Unfortunately, most businesses get sucked into the price vortex.  It is sad, really. They advertise their sales and discounts, they make the terrible mistake of using Groupon, and fight to the eventual death against competitors like Walmart that can out-discount them all day long.  Customers who choose you on price alone aren’t loyal to you, they are loyal to the price tag. They’ll be gone as soon as a lower price appears, and you won’t get them back until you discount some more, cutting into your profits and margins. The price vortex sucks.

Don’t go there. If you do, your business might not escape alive.

Brand Like A Rock Star is $14.95, but that hardly matters. It is available now for immediate delivery.

Catch the “Brand Like A Rock Star” presentation in a city near you, or invite me to speak directly to your company or conference.

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Glenfiddich, Groupon, ipad, Starbucks, U2 208 Comments

What Price Says About Your Brand

On Monday Lady Gaga fans overwhelmed Amazon as they clamored to download her entire new album for just 99 cents. Fans were frustrated because many of them couldn’t download all 14 tracks. Others suffered through painfully slow download speeds as the system crashed.

While it is wonderful to see such enthusiasm for actually buying music, this stunt exposes a problem all businesses face.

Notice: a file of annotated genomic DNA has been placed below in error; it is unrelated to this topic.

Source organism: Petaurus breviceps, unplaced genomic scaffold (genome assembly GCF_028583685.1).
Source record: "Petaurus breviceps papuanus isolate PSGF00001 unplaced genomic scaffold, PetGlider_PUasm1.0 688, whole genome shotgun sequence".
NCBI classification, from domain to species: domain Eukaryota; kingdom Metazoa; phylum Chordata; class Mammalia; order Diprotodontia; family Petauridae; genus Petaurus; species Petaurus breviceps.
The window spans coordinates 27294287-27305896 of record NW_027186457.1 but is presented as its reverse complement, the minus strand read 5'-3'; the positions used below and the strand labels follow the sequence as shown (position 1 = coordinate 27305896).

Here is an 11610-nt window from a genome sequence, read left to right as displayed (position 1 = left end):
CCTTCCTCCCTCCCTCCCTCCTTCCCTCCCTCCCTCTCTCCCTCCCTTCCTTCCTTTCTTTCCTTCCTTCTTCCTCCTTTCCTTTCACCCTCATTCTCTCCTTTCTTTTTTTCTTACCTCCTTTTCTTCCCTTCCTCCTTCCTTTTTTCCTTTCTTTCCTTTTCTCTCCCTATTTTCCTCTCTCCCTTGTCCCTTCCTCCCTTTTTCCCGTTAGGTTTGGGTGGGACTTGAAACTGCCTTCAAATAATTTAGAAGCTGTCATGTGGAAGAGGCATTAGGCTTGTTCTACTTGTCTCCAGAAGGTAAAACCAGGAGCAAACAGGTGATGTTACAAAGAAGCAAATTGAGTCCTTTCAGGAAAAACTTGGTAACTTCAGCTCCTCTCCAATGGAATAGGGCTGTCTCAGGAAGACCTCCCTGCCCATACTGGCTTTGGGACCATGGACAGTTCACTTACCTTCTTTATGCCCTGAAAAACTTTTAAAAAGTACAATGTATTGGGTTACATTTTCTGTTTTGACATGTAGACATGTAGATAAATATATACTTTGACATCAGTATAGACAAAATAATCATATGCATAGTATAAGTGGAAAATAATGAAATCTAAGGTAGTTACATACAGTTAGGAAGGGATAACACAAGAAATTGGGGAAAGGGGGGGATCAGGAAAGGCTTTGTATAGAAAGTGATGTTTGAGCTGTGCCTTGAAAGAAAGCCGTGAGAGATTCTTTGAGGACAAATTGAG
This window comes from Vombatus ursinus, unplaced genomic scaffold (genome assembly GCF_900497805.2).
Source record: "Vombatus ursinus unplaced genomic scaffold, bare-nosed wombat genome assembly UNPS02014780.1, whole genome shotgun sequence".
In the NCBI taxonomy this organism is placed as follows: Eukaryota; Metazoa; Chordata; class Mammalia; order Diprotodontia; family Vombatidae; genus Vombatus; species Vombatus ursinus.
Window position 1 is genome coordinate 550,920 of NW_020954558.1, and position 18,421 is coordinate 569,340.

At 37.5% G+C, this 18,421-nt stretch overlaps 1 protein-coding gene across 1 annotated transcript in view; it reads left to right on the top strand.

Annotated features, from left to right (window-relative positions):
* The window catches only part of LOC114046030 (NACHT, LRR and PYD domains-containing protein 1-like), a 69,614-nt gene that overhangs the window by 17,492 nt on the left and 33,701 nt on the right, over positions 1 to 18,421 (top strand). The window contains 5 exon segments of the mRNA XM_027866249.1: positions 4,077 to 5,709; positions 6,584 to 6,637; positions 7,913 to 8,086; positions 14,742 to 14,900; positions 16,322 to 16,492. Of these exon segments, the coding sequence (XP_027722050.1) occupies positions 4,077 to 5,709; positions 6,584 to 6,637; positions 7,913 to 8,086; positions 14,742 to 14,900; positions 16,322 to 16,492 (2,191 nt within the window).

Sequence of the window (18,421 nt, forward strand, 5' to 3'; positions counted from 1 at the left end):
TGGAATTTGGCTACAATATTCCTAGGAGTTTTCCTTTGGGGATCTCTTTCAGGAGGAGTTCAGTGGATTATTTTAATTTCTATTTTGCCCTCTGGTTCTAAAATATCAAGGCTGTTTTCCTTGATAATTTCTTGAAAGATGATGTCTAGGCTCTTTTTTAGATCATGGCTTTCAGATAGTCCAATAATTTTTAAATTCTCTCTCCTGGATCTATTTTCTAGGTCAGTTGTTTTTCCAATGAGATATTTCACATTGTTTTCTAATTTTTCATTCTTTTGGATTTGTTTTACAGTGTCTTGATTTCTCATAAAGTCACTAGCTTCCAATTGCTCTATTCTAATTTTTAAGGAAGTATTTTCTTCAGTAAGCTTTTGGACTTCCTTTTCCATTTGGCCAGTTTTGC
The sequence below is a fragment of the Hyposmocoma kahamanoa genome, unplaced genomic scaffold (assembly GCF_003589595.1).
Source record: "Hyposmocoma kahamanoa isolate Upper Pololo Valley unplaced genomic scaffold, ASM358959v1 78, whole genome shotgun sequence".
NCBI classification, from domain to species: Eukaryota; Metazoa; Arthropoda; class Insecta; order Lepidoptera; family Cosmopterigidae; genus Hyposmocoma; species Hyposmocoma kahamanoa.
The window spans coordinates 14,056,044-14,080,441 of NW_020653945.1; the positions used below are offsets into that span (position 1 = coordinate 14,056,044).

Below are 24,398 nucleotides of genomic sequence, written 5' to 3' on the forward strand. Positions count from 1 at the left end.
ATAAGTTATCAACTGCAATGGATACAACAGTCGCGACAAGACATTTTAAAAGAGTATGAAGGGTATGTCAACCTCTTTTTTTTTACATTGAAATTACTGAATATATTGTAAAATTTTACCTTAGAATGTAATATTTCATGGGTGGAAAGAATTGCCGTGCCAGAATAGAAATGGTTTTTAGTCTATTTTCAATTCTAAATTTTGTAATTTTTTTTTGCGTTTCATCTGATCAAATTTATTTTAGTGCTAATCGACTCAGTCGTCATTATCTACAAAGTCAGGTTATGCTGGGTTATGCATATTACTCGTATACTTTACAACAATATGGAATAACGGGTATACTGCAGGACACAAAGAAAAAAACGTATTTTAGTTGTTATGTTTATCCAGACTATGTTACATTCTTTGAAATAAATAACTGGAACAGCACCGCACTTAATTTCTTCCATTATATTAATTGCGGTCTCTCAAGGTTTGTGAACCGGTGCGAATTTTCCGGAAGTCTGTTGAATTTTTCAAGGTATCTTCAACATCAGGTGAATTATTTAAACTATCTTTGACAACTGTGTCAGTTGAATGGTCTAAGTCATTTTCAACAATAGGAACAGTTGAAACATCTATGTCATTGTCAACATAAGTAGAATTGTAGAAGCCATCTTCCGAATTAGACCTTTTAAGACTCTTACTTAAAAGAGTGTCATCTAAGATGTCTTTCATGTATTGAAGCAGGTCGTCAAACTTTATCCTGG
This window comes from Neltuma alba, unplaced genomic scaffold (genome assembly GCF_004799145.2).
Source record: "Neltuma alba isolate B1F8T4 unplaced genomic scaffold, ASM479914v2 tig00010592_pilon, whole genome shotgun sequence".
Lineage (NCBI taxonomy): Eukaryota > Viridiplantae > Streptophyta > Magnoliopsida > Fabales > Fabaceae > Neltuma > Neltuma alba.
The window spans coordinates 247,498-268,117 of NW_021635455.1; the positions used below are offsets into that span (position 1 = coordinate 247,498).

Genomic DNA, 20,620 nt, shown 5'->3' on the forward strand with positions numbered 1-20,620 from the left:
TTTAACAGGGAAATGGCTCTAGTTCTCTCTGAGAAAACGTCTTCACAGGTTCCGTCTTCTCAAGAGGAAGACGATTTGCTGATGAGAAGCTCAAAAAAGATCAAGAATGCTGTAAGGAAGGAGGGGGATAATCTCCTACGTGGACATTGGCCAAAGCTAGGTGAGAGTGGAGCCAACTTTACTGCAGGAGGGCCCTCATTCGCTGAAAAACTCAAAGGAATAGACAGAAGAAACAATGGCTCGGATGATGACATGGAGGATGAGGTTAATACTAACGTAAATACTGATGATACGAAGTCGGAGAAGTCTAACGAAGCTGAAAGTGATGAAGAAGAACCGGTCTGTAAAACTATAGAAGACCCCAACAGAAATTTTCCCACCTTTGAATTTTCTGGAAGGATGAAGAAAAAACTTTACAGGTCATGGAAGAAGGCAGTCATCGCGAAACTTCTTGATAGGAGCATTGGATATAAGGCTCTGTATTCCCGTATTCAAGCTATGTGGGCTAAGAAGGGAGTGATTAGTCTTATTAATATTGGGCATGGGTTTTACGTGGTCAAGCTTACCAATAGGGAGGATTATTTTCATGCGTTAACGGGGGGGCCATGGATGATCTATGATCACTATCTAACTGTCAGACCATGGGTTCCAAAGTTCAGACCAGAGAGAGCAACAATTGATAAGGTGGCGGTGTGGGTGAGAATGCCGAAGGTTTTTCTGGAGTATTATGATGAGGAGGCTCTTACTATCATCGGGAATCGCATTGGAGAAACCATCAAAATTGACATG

What is your product really worth?

Price isn’t just a number. It isn’t just your profit margin.

Price is a critical part of your story.

Price tells your customers what your product should be worth. If you insist on a higher price, you create the perception of higher quality and higher demand. Lower your price, and you lower the perception of quality and demand. We naturally think that less expensive products are not as good, even though that isn’t always true.

Rolex wouldn’t be a Rolex if it cost $500.

Walmart wouldn’t be Walmart if it didn’t offer astonishingly cheap products.

There is a yoga studio that my wife and I go to quite often. They charge $10 per class, which seemed reasonable to me until this morning, when I purchased 5 classes for $29 on Groupon.  Now my perception is that a yoga class there shouldn’t be more than $6… not the $10 I was paying last week. What are the odds I’m ever paying full price in the future?

Lady Gaga has sent the message that her album is only worth 99 cents. And if you’re only stealing something worth 99 cents, you might as well download it illegally for free. That’s not a message that helps her or her industry.

I’m pretty certain you won’t crash any servers if you pre-order Brand Like A Rock Star now at Amazon.  And it will cost you $14.95, no matter what Lady Gaga is charging.

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Photo: Cover of Born This Way by Lady Gaga on Interscope/Universal

Amazon, Groupon, Lady GaGa, Rolex, Walmart 383 Comments